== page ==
Recollections of:

 Sergeant Arthur I Chatfield

Company E   424th Regiment

106th Infantry Division


Inspired by the recent diaries documented by Jim West of fellow 106th soldiers, I came to the conclusion that time was becoming very short if I were to be part of the parade.  Having just passed the 81 age marker, now declared legally blind (glaucoma related),  a survivor of three heart attacks and open heart surgery, I feel very fortunate to be able to cope with the `Golden Years` even on something other than a level playing field.  I recognize that much of my survival is due to my wife Joyce, together with my three sons, five grandchildren all of whom live within a five mile radius of my current abode.


I envy those soldiers who were in a position to record specific times, places, events, and dates throughout their military careers.  As I look back, I am quite certain that there were events and circumstances when the rule was just to forget.  In these twilight years some memory gaps seem to be filling in and hopefully will make some continuity of this discourse.


I was born on January 22, 1925 in the rural city of Corning, New York – then and now the headquarters of Corning, Inc, a large glass manufacturer, located in the Southern Tier of upstate New York State.  Early youth was quite uneventful  -- with school activities dominating much of the daily routine.


I do recall the date of December 7th, 1941 quite vividly.  Several of my high school senior class members were occupying booths at our local drug store, sipping sodas, listening to music on the radio    --  when the announcement was made of the Japanese attack on Pearl Harbor.  Needless to say, we all realized our lives would never be the same.   Conversation the next day in school was for the most part was directed toward which branch of service was best.  I had aspiration of joining the Air Force, but was over a year short of my 18th birthday.   Meantime my two older brother did join, Brother John in the Navy and Charles in the Army Air Force.   Likewise many of my friends who had passed their eighteenth birthday were signing up.  Graduation in that summer of 1942 was an anti-climax  ---  our trip to Washington DC was cancelled.   I went to work as a laboratory assistant in the Corning Glass Works Research Department until I could meet the Air Force age requirements.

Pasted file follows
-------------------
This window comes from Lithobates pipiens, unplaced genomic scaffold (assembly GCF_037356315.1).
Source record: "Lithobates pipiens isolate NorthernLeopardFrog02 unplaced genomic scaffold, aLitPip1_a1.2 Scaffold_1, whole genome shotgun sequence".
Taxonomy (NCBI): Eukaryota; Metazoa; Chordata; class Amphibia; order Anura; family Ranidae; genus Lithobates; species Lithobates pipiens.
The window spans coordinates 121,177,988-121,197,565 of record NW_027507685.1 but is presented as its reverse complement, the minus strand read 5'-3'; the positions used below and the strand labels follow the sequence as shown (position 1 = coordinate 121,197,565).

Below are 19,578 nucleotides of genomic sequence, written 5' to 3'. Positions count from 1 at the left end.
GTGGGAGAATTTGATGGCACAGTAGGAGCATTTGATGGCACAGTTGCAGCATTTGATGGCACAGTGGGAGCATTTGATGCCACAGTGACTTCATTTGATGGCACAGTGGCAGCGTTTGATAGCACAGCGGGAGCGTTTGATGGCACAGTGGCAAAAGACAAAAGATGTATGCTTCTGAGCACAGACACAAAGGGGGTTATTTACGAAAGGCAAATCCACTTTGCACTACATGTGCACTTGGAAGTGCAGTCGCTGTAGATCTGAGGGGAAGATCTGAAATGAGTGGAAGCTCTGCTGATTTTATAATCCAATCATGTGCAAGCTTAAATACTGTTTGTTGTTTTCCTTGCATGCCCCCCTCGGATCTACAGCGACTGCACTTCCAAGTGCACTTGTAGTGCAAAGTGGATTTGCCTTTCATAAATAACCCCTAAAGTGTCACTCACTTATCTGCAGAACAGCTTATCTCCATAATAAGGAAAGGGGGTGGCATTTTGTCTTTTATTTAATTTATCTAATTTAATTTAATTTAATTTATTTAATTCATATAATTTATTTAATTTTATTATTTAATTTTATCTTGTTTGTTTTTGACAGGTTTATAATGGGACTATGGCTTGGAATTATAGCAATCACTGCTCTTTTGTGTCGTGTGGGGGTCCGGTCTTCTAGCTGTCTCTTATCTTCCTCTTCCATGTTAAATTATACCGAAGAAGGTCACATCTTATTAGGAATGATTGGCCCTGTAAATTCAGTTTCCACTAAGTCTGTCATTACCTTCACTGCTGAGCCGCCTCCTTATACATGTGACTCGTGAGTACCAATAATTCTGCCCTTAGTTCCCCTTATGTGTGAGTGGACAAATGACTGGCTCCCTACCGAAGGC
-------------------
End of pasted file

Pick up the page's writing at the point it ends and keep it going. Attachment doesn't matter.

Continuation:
In April 1943 I boarded a train destined for the Fort Niagara Reception Center.  After tests I was assigned to a cadre pool supposedly awaiting an opening in an Air Force Training facility.  After a month or so, I was advised that I was accepted into an Army Specialized Training Program and my anticipated Air Force career would delayed.


Next step  --  basic training at Camp Wheeler, Georgia and thence to University of Alabama to study Basic Engineering.   At the end of our second semester the program was dissolved completely and the 800 U/A contingent were scattered around the country.  Most, some 600, were shipped to Camp Atterbury to join the 106th Infantry Division.  My assignment was with Co E of the 424th Regiment.   The Division had just returned from War Games in Tennessee which perhaps was somewhat of a prelude of expectations of things to come.   Training became more intense.  I scored well on the rifle range which resulted in an exchange of my M-1 for a brand new Springfield O-3 w/scope coated in cosmolene  --  a truly beautiful weapon  --  and a designation as `company sniper`.


Finally --  sometime in the fall of 1943 we boarded a train, chug-chugged to Camp Miles Standish near Taunton, Massachusetts.  A three day stay – shots and equipment replacement – then another train ride to New York City to board the Aquitaine for the voyage across the ocean.   Docked in Glasgow harbor and via train to Bambury.  Quonset huts, potbellied stoves, straw mattresses  ---  damp cool weather.